History of Political Economy (1985) 17 (4): 551–574.
Published: 01 November 1985
... of this statement would seem to be that higher-paid hours of labour are counted as proportionately more hours of unskilled labour (in proportion, that is, to the relative wage rates). The ‘quantity of labour’ in a branch of industry, in other words, is nothing more (or less) than the wages bill...
History of Political Economy (1999) 31 (2): 317–335.
Published: 01 June 1999
... needs which was not to be swayed by theoretical reservations about his coinage standard.”2 Grau- man’s scheme implied a proportion between silver and gold of only 12.5 to 1, lower than that in Austria. According to Shaw, this decision to price gold more cheaply than in the neighboring Austrian...
History of Political Economy (1982) 14 (2): 147–165.
Published: 01 June 1982
... effects arising from the varia- tion of money (V, 107-8, and 111, 136-37); and (3) that, in a world of commodity or profit taxes, variations in money do not affect all prices in the same proportion (I, 209). The first two mechanisms for non-neutrality are well-explained...
History of Political Economy (1994) 26 (3): 465–485.
Published: 01 September 1994
... price of labour, and of every thing that is the produce either of land or labour, must necessarily either rise or fall in proportion to the money price of corn” (Smith  1976,510)-is widely acknowledged as a turning point in the development of his theory of profits. It is instruc- tive...
History of Political Economy (2020) 52 (4): 801–808.
Published: 01 August 2020
... proportion2 are debated by Marx, defended by Polanyi, made the core of Rawls Difference Principle and expressed in a new form in Sen s capabilities approach (3). I will describe this proportion (called proportion A ) which plays a prominent role in the book later, since except in the chapter devoted...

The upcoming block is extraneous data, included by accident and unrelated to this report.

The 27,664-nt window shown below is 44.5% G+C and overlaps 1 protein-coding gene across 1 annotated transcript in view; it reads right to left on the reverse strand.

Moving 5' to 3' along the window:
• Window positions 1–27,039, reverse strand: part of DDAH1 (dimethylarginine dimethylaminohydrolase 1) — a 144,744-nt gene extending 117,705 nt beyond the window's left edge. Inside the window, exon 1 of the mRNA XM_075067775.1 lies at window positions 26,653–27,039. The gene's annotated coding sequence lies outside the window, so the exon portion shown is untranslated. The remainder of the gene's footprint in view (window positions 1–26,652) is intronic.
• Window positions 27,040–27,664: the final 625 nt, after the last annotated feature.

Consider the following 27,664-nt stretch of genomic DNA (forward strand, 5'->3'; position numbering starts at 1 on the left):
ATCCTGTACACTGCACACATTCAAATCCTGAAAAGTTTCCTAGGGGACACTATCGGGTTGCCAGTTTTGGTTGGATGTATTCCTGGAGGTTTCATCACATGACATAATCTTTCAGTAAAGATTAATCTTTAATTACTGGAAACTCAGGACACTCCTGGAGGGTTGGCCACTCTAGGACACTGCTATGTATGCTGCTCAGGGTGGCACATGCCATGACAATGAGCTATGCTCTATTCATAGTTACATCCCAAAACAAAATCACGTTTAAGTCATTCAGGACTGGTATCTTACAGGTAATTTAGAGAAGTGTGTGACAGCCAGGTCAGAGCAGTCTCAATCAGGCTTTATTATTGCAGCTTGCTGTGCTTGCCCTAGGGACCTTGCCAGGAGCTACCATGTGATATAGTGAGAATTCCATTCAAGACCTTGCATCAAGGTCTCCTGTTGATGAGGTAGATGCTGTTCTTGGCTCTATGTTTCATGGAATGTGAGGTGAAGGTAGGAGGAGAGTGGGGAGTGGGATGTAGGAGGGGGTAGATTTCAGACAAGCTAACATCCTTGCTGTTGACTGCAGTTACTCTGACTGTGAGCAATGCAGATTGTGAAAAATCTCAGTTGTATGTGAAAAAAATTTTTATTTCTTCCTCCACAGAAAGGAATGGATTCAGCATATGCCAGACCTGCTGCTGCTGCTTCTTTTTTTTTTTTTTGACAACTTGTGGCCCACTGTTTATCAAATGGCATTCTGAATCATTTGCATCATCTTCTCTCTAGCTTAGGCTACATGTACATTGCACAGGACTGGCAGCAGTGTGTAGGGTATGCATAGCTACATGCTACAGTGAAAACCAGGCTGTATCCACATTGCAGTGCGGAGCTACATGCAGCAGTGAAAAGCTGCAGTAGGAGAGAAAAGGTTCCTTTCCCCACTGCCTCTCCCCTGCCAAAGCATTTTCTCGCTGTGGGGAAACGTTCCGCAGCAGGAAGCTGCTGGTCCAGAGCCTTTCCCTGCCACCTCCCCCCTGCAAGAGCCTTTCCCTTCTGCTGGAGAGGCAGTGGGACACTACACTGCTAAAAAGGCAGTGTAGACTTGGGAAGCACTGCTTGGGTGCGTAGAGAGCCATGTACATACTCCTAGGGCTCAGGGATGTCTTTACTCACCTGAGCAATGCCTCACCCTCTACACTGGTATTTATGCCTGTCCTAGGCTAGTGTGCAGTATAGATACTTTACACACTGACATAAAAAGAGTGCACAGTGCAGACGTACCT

History of Political Economy (1971) 3 (1): 105–135.
Published: 01 March 1971
...- class interests of high corn prices derives from the assumption that money wages are determined by the price of corn, whereas expenditures are also made on manufactured goods. Since a rise in corn prices leads to a proportionate rise in money wages whereas the basket of goods contains...
History of Political Economy (1987) 19 (4): 621–638.
Published: 01 November 1987
...’ which is coex- tensive with (i).4 11. A Summary Statement of the KDPQT In his Essay of 1699 Davenant set out the price-quantity table as follows: We take it, that a defect in the harvest may raise the price of corn in the following proportions: Defect Above...
History of Political Economy (2007) 39 (2): 293–306.
Published: 01 June 2007
...: Ricardo and the “New View” / Peach 297 There are three causes then,—the quality of the soil under cultivation,— the degree of skill with which labour is applied,—and the proportion of the produce absorbed as wages, which determine the rate of return upon productive capital. . . . The ﬁ...
History of Political Economy (1995) 27 (Supplement): 7–32.
Published: 01 December 1995
... to respond: “But if, knowing the proportion of white and black balls in the urn, his expectation differs from that proportion, we may expect from a rational man an account of the source of the difference.” It seems to me clear that analysis of these reasons is exactly what Keynes wanted to introduce...
History of Political Economy (2014) 46 (4): 609–640.
Published: 01 November 2014
... proportion, well or ill, according to chance or caprice, without any peculiar intellectual conduct, whereby the society of commerce and circu- lation is governed.”1 Correspondence may be addressed to Richard van den Berg, Kingston University Business School, Kingston Hill Campus, Kingston upon Thames...